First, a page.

OCR Interpretation


The day book. (Chicago, Ill.) 1911-1917, April 24, 1915, NOON EDITION, Image 2

Image and text provided by University of Illinois at Urbana-Champaign Library, Urbana, IL

Persistent link: http://chroniclingamerica.loc.gov/lccn/sn83045487/1915-04-24/ed-1/seq-2/

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box factories are the lowest-paid
women, according to federal labor
statistics.
"We have heard so frequently that
promotion and higher pay are ac
corded those who give-loyal service
many continuous years. I was sur
prised, therefore, to see these figures
of the federal labor bureau on de
partment store wages.
"The average wage of those who
have worked eight years and more in
department stores is $7.69 a week.
"Now, gentlemen, if we are hon
est, we must admit this is not fair.
There is no doubt that it sends some
girl every year to the streets and the
back rooms of saloons and the no
torious dance halls.
"The worst phase of it is not vice
and crime. What is worst of all is
that thousands who are not driven
to vice are forced to monotonous,
crushed lives, without amusements
and the lighter, happier things of
life they ought to have. As human
beings they have a right to more.
"The girls and women in these un
derpaid industries are not organised.
They have no labor union to enforce
demands. They have special right
to a minimum wage. If paid living
wages they will be more efficient em
ployes. Yet entirely aside from effi
ciency, solely from a human stand
point, they are entitled to more com
pensation. "The state maintains hospitals and
prisons for the care of human wreck
age originating in vicious economic
conditions. Therefore the state has
the right to protect itself against con
ditions which tend to fill the hospitals
and prisons."
W. T. Hughes, candy manufactur
er, said that if a girl was not able to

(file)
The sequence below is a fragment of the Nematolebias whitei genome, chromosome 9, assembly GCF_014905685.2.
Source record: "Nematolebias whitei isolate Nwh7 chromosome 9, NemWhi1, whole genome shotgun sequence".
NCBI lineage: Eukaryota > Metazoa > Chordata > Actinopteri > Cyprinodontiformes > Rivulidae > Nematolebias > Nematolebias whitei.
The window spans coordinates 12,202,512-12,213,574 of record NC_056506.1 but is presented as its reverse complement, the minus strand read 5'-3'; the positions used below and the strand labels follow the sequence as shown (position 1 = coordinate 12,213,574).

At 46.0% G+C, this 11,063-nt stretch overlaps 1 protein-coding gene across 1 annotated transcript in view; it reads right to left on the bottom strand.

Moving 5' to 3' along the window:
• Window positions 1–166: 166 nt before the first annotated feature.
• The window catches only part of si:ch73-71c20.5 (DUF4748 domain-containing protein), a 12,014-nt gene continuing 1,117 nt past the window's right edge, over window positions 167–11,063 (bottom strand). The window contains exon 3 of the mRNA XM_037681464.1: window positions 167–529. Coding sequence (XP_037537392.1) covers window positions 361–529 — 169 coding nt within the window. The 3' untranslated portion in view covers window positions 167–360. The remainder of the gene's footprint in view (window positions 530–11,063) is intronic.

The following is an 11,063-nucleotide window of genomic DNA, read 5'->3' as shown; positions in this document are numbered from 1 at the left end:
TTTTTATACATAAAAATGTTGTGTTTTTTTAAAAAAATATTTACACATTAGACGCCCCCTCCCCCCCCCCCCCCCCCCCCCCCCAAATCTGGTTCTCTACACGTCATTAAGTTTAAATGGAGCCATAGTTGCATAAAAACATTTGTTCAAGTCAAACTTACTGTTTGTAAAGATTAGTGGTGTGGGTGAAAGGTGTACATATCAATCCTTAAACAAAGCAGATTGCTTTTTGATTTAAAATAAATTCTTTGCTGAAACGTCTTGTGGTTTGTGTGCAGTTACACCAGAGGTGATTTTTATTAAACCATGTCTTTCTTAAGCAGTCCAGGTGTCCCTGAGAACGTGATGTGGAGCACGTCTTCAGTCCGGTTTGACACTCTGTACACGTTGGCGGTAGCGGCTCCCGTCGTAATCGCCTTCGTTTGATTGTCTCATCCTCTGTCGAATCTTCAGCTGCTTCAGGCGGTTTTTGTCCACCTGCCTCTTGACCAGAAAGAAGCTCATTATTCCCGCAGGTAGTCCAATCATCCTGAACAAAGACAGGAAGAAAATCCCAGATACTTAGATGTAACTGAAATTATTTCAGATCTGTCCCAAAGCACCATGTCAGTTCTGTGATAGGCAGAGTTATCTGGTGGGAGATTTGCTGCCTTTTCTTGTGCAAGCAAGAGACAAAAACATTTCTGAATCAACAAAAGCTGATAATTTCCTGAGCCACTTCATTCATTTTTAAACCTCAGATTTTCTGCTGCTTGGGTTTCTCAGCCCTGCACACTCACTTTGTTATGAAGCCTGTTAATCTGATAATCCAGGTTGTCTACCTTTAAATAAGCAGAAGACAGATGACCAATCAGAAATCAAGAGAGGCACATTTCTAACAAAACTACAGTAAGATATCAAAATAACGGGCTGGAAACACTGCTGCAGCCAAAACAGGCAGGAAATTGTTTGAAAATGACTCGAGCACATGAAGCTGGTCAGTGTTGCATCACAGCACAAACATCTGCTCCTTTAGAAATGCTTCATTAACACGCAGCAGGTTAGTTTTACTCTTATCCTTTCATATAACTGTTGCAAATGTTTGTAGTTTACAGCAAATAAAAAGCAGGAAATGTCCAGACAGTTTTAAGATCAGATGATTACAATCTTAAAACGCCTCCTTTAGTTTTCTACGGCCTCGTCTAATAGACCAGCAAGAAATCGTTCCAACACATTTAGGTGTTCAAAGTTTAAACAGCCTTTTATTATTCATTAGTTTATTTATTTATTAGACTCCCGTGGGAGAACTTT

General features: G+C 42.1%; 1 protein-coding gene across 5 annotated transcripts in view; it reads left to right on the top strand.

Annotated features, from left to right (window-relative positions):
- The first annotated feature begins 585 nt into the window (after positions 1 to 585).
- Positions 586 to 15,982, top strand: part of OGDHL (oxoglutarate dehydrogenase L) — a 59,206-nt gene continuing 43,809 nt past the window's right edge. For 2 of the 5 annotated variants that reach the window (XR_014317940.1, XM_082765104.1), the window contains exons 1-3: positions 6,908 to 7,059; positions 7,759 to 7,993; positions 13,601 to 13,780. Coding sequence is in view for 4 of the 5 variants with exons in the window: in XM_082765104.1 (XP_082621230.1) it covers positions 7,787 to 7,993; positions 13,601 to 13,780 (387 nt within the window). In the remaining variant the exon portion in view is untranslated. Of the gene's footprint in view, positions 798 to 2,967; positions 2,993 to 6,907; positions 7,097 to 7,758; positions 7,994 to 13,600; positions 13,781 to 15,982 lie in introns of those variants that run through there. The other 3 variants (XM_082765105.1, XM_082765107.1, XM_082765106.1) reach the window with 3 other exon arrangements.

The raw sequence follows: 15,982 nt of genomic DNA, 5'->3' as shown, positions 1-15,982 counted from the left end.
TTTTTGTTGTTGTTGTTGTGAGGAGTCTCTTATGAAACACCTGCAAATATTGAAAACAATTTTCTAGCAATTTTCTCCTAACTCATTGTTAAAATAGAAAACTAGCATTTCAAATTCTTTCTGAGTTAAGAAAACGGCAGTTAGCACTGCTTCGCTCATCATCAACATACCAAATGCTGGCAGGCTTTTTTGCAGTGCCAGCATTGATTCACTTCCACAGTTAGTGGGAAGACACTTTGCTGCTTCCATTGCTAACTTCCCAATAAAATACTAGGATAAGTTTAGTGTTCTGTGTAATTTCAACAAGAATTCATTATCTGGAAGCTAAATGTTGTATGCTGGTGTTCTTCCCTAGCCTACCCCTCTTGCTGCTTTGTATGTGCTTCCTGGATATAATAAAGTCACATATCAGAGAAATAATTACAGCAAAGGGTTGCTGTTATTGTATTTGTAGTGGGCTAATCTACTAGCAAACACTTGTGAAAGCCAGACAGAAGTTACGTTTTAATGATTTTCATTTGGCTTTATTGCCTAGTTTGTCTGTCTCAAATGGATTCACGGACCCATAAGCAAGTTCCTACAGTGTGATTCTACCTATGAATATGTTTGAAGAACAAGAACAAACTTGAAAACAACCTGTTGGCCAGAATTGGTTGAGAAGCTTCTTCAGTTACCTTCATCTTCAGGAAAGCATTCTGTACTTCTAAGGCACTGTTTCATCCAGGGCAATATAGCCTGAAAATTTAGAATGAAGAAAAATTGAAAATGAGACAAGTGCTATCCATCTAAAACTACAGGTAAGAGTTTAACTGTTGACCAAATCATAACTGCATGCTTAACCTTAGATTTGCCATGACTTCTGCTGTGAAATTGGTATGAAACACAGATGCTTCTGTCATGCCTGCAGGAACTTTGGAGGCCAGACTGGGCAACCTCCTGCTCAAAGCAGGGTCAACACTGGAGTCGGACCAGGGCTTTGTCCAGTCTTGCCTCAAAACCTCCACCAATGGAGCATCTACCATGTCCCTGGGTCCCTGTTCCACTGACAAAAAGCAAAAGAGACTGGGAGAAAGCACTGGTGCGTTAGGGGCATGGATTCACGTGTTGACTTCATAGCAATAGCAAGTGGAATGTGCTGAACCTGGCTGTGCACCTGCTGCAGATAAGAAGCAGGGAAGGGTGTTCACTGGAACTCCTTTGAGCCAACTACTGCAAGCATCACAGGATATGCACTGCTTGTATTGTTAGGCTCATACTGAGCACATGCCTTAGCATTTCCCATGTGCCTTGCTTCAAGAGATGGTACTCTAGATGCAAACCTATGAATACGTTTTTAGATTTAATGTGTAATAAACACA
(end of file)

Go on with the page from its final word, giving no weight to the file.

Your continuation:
earn a living wage she should not be
kept on the payroll.
"What do you do with her?" asked
Merriam.
"I turn her out," said Hughes.
"Where can she go if she can't gel
work and has nobody to take care of
ber?"
"She can be put in an institution."
"Well, that's what you're doing
with some of them. The state pays
for it."
Hughes said he had not read the
Chicago Vice Commission report.
Merriam pointed to signers of the re
port, Judge Harry Olson, Father J. P.
O'Callaghan, John L. Whitman, Dr,
W. A. Evans and others and asked
Hughes to consider some of the sto
ries and facts in the report,
"Present economic and insanitary
conditions under which girls em
ployed in factories and department
stores live and work has an effect on
the nervous forces of the girl in such
a way as to render her more suscep
tible to prostitution.
"Men who own large establish
ments pay wages which simply drive
women into prostitution.
"It is only fair to say many girls
never fall before the temptations.
These girls work grimly on, endur
ing and suffering to the end.
"Many weak, tempted, nervously
exhausted girls, realizing the finan
cial profits from the sale of their vir
tue, enter upon what they believe for
the moment to be the "easiest way,'
only to experience finally its sad con
sequences." Pages and pages of the report tell
about women and girls gone down to
the easiest way. These are only a
few films from life:
Where She Cot Clothes. "A for
mer salesgirl in a department store
was seen in a fashionable all-night
restaurant. She said that four weeks
previous she had been earning $8
per week. She enumerated different
articles of clothing she was wearing
and gave the prices of each, includ
ing her hat The total amount came
to over $200. Her eyeshad been
opened to her earning capacity in the
'sporting' life by a man who laughed
at her for wasting her good looks and
physical charms behind a counter for
a boss who was growing rich from
her services and the services of oth
ers like her."

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